Inspired by the South Indian Rava Kichadi, this Savory Semolina Loaf is a delicious vegan alternative.
They say that the kitchen is at the heart of every home, but it was quite the opposite in mine: my home was at the heart of our kitchen.
If you’ve paid any interest to the ‘About‘ page on this blog, you’d know that my love of food stems from my family. It’s always been about food with us, and if you had any doubts on whether people who love to eat are the best kind of people, you should come meet my folks. All of us cook, including the men, and mind you, in the Indian society, it’s not usual for the men to be gifted or trained in the culinary arts. When it comes to food, the country is strictly matriarchal, and kitchen wisdom is best handed down by women to women, although I sincerely do hope there’s a change coming along on that front.
But my family was quite unlike most others, in more ways than one. My dad’s omelette is the best I’ve ever tasted, and there will never again be another who could make it as well as he did. While my mother cooked purely to nourish us, my father cooked because he loved to cook and that translated into the food directly; his Sunday stir-fry is absolutely legendary.
We lived in a tiny apartment, with the tiniest kitchen you can imagine, but we were happiest when we cooked, together. And every 4 hours, we stopped to plot the next meal together, but it wasn’t out of gluttony though. It was from genuine love of food, where quality, rather the uniqueness of it, was more important than quantity.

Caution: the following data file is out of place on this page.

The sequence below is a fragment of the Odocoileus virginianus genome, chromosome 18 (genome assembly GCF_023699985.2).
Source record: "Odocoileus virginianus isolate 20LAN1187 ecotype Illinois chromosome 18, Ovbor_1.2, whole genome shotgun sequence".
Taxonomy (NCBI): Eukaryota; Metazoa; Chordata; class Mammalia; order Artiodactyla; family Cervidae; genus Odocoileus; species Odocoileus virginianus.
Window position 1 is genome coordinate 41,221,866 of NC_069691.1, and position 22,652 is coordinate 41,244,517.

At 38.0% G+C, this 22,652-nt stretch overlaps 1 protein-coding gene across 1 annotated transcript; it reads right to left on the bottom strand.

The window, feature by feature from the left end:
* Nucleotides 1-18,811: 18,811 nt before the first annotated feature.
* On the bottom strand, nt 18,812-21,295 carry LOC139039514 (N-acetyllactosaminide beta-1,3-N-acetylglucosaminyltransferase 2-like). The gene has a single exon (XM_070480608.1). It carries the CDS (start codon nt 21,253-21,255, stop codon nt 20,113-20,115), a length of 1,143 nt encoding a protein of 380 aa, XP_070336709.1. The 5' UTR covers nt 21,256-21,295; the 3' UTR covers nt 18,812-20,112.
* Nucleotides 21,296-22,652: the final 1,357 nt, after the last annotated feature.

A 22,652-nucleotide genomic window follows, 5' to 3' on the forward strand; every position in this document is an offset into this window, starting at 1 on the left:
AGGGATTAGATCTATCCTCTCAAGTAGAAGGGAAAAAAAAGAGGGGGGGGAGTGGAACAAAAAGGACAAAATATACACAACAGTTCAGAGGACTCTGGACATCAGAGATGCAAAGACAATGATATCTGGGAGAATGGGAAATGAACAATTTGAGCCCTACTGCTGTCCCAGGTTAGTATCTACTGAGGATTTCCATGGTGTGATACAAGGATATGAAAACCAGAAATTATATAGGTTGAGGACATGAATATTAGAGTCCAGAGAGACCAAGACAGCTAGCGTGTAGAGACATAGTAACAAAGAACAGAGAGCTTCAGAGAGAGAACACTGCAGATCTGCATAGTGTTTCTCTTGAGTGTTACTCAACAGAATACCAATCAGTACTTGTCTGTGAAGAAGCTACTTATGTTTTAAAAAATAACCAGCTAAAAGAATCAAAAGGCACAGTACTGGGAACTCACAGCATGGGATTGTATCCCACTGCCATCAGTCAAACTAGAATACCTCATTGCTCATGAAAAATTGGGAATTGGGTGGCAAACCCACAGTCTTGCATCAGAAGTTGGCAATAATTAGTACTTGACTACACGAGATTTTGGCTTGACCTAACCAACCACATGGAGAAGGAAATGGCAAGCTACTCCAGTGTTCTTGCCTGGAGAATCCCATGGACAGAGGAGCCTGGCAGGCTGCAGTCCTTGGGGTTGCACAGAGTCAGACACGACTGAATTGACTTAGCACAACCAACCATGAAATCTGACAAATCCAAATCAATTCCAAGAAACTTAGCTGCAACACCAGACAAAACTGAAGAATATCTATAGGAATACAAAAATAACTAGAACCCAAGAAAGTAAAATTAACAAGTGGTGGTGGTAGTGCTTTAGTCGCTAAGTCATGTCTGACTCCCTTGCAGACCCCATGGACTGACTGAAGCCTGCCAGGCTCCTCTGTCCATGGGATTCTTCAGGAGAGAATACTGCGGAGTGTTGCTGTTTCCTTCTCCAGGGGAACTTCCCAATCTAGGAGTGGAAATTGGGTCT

Most of the day, the TV was tuned to a cooking show – there are about 60 languages spoken in India, and no matter the language, if there was a cooking show being telecast, my mother saw it. Her argument: you don’t need to know the language to understand food. You see the ingredients. You know what they’re doing. That’s all there is to it. We never could argue with her infallible logic.
While we all had different tastes in the choice of entertainment, and the struggle for the TV remote was as real in our place as it probably was in yours, most of the compromises ended at the Travel and Living channel- it was a common favorite.
It was on TLC that I first saw Nigella Lawson, and let her sweep me into a world where food was much more than what it seemed to be. It was not just for eating, rather it was an experience, and a sensual one at that. She was the one who made me realize my love of food, and I’ve never looked back since.
Right after her show at 9 p.m., Anjum Anand’s ‘Indian Food made Easy’ came on and it was on her show that I saw this Savory Semolina Loaf. While every other show on TLC probably was on British or American food, Anjum was the sole Indian who was transforming Indian food for the global palette. Even more, she was teaching Brits raised on fish n chips to cook Indian food, where each recipe normally involved a minimum of 5 spices, 3 more than their palette was usually accustomed to.
We loved Anjum for the way she made us look at Indian food and this Savory Semolina Loaf has been stuck in my mind for about a decade. While we all grew up eating Kichadi at home, seeing it baked in the oven in a loaf tin isn’t something we imagined possible.
This is likely the longest turnaround I’ve had to recreating a recipe, but I finally checked it off my list. I tweaked her recipe a little to make it taste more like the Kichadi I’ve been raised on, which also happens to be vegan (yaay!), and it turned out quite lovely. Eating Kichadi in slices was a rather interesting and refreshing experience as opposed to the goopy (but tasty) mess it usually is.
Should you wish to try your hand at this semolina loaf, please note that Anjum’s recipe uses yogurt instead of the coconut milk I’ve chosen to use. She also uses a different set of spices for tempering, and both variations are delicious. You could also opt to skip the red chilli powder altogether, if you’re palette is of a more delicate disposition.
And please don’t forget to pair this Savory Semolina Loaf with plain old-fashioned coconut chutney – its creamy sweetness offsets against the soft, yet gritty semolina and compliments all the spices and flavors in play.